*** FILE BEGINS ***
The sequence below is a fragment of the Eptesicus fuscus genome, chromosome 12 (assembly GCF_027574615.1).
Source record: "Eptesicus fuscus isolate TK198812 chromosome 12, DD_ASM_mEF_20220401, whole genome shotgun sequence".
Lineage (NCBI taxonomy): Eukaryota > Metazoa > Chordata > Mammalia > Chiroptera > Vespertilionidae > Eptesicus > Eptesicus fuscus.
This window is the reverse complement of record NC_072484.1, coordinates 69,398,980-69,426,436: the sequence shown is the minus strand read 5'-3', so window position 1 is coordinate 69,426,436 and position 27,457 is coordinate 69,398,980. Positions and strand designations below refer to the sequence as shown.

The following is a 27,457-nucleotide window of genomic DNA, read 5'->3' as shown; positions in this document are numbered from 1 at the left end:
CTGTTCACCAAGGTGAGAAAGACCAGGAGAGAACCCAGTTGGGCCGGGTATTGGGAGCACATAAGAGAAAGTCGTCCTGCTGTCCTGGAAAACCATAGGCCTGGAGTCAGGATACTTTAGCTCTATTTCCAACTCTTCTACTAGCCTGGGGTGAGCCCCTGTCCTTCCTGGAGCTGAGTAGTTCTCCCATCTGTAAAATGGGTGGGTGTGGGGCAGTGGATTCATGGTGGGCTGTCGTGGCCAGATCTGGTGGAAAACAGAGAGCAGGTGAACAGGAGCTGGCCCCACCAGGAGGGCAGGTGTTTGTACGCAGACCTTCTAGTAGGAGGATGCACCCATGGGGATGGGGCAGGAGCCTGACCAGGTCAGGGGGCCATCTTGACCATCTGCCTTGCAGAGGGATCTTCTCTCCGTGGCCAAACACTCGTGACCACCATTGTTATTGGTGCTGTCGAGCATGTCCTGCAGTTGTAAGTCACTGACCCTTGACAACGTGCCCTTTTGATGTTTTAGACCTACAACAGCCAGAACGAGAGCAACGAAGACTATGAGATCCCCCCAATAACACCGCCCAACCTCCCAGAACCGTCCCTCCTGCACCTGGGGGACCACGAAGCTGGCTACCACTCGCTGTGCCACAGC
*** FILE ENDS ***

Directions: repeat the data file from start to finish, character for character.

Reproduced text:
The sequence below is a fragment of the Eptesicus fuscus genome, chromosome 12 (assembly GCF_027574615.1).
Source record: "Eptesicus fuscus isolate TK198812 chromosome 12, DD_ASM_mEF_20220401, whole genome shotgun sequence".
Lineage (NCBI taxonomy): Eukaryota > Metazoa > Chordata > Mammalia > Chiroptera > Vespertilionidae > Eptesicus > Eptesicus fuscus.
This window is the reverse complement of record NC_072484.1, coordinates 69,398,980-69,426,436: the sequence shown is the minus strand read 5'-3', so window position 1 is coordinate 69,426,436 and position 27,457 is coordinate 69,398,980. Positions and strand designations below refer to the sequence as shown.

The following is a 27,457-nucleotide window of genomic DNA, read 5'->3' as shown; positions in this document are numbered from 1 at the left end:
CTGTTCACCAAGGTGAGAAAGACCAGGAGAGAACCCAGTTGGGCCGGGTATTGGGAGCACATAAGAGAAAGTCGTCCTGCTGTCCTGGAAAACCATAGGCCTGGAGTCAGGATACTTTAGCTCTATTTCCAACTCTTCTACTAGCCTGGGGTGAGCCCCTGTCCTTCCTGGAGCTGAGTAGTTCTCCCATCTGTAAAATGGGTGGGTGTGGGGCAGTGGATTCATGGTGGGCTGTCGTGGCCAGATCTGGTGGAAAACAGAGAGCAGGTGAACAGGAGCTGGCCCCACCAGGAGGGCAGGTGTTTGTACGCAGACCTTCTAGTAGGAGGATGCACCCATGGGGATGGGGCAGGAGCCTGACCAGGTCAGGGGGCCATCTTGACCATCTGCCTTGCAGAGGGATCTTCTCTCCGTGGCCAAACACTCGTGACCACCATTGTTATTGGTGCTGTCGAGCATGTCCTGCAGTTGTAAGTCACTGACCCTTGACAACGTGCCCTTTTGATGTTTTAGACCTACAACAGCCAGAACGAGAGCAACGAAGACTATGAGATCCCCCCAATAACACCGCCCAACCTCCCAGAACCGTCCCTCCTGCACCTGGGGGACCACGAAGCTGGCTACCACTCGCTGTGCCACAGC